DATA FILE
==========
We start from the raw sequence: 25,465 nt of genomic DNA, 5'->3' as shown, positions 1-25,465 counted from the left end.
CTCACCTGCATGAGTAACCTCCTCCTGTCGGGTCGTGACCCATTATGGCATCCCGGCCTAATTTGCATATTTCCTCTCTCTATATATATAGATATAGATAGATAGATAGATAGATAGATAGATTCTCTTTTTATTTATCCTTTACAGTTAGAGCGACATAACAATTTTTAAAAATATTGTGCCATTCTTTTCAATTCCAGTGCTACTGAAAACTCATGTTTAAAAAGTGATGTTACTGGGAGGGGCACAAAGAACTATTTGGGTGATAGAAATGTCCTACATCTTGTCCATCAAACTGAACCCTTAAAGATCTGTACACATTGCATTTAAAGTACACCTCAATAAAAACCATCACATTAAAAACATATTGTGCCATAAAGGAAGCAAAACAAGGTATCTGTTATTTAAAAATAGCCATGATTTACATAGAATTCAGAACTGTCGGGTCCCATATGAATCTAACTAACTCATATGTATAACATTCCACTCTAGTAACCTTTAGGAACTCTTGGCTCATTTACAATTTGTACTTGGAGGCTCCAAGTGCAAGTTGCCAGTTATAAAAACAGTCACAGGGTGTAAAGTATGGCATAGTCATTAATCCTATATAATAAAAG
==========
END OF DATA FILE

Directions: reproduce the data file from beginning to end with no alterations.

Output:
We start from the raw sequence: 25,465 nt of genomic DNA, 5'->3' as shown, positions 1-25,465 counted from the left end.
CTCACCTGCATGAGTAACCTCCTCCTGTCGGGTCGTGACCCATTATGGCATCCCGGCCTAATTTGCATATTTCCTCTCTCTATATATATAGATATAGATAGATAGATAGATAGATAGATAGATTCTCTTTTTATTTATCCTTTACAGTTAGAGCGACATAACAATTTTTAAAAATATTGTGCCATTCTTTTCAATTCCAGTGCTACTGAAAACTCATGTTTAAAAAGTGATGTTACTGGGAGGGGCACAAAGAACTATTTGGGTGATAGAAATGTCCTACATCTTGTCCATCAAACTGAACCCTTAAAGATCTGTACACATTGCATTTAAAGTACACCTCAATAAAAACCATCACATTAAAAACATATTGTGCCATAAAGGAAGCAAAACAAGGTATCTGTTATTTAAAAATAGCCATGATTTACATAGAATTCAGAACTGTCGGGTCCCATATGAATCTAACTAACTCATATGTATAACATTCCACTCTAGTAACCTTTAGGAACTCTTGGCTCATTTACAATTTGTACTTGGAGGCTCCAAGTGCAAGTTGCCAGTTATAAAAACAGTCACAGGGTGTAAAGTATGGCATAGTCATTAATCCTATATAATAAAAG